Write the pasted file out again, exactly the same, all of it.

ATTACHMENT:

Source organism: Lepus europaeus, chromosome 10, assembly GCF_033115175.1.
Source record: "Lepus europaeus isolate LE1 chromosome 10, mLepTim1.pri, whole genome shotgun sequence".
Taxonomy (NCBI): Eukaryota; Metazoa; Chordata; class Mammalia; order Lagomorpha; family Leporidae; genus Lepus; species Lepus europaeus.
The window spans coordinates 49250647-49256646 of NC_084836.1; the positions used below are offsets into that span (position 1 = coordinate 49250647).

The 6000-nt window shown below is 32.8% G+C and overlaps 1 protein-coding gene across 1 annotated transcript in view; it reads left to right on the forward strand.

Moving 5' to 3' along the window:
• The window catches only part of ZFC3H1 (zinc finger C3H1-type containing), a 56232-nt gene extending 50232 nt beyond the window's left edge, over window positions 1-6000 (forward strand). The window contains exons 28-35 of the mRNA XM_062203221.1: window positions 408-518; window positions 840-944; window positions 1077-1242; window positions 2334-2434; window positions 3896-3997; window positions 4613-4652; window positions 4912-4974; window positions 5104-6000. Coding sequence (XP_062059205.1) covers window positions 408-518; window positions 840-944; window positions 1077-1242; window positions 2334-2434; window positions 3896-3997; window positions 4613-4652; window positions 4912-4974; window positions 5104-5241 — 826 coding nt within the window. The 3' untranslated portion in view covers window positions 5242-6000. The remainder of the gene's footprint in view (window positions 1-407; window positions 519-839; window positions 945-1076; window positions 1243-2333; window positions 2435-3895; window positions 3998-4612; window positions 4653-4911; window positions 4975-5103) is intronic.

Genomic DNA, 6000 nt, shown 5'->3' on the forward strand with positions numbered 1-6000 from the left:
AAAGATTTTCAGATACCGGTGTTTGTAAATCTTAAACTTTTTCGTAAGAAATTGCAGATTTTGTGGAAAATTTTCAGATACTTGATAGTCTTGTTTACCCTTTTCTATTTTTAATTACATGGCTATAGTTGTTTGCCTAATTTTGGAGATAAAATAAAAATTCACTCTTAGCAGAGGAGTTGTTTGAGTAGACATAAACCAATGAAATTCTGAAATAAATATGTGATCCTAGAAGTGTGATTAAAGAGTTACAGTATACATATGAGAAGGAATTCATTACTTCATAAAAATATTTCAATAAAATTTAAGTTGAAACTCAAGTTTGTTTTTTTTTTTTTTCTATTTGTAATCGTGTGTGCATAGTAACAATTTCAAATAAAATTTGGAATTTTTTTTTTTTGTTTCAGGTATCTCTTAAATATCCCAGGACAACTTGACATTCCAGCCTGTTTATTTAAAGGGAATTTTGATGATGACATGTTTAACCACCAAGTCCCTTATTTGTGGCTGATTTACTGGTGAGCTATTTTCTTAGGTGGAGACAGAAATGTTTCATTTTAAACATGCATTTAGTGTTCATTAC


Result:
Source organism: Lepus europaeus, chromosome 10, assembly GCF_033115175.1.
Source record: "Lepus europaeus isolate LE1 chromosome 10, mLepTim1.pri, whole genome shotgun sequence".
Taxonomy (NCBI): Eukaryota; Metazoa; Chordata; class Mammalia; order Lagomorpha; family Leporidae; genus Lepus; species Lepus europaeus.
The window spans coordinates 49250647-49256646 of NC_084836.1; the positions used below are offsets into that span (position 1 = coordinate 49250647).

The 6000-nt window shown below is 32.8% G+C and overlaps 1 protein-coding gene across 1 annotated transcript in view; it reads left to right on the forward strand.

Moving 5' to 3' along the window:
• The window catches only part of ZFC3H1 (zinc finger C3H1-type containing), a 56232-nt gene extending 50232 nt beyond the window's left edge, over window positions 1-6000 (forward strand). The window contains exons 28-35 of the mRNA XM_062203221.1: window positions 408-518; window positions 840-944; window positions 1077-1242; window positions 2334-2434; window positions 3896-3997; window positions 4613-4652; window positions 4912-4974; window positions 5104-6000. Coding sequence (XP_062059205.1) covers window positions 408-518; window positions 840-944; window positions 1077-1242; window positions 2334-2434; window positions 3896-3997; window positions 4613-4652; window positions 4912-4974; window positions 5104-5241 — 826 coding nt within the window. The 3' untranslated portion in view covers window positions 5242-6000. The remainder of the gene's footprint in view (window positions 1-407; window positions 519-839; window positions 945-1076; window positions 1243-2333; window positions 2435-3895; window positions 3998-4612; window positions 4653-4911; window positions 4975-5103) is intronic.

Genomic DNA, 6000 nt, shown 5'->3' on the forward strand with positions numbered 1-6000 from the left:
AAAGATTTTCAGATACCGGTGTTTGTAAATCTTAAACTTTTTCGTAAGAAATTGCAGATTTTGTGGAAAATTTTCAGATACTTGATAGTCTTGTTTACCCTTTTCTATTTTTAATTACATGGCTATAGTTGTTTGCCTAATTTTGGAGATAAAATAAAAATTCACTCTTAGCAGAGGAGTTGTTTGAGTAGACATAAACCAATGAAATTCTGAAATAAATATGTGATCCTAGAAGTGTGATTAAAGAGTTACAGTATACATATGAGAAGGAATTCATTACTTCATAAAAATATTTCAATAAAATTTAAGTTGAAACTCAAGTTTGTTTTTTTTTTTTTTCTATTTGTAATCGTGTGTGCATAGTAACAATTTCAAATAAAATTTGGAATTTTTTTTTTTTGTTTCAGGTATCTCTTAAATATCCCAGGACAACTTGACATTCCAGCCTGTTTATTTAAAGGGAATTTTGATGATGACATGTTTAACCACCAAGTCCCTTATTTGTGGCTGATTTACTGGTGAGCTATTTTCTTAGGTGGAGACAGAAATGTTTCATTTTAAACATGCATTTAGTGTTCATTAC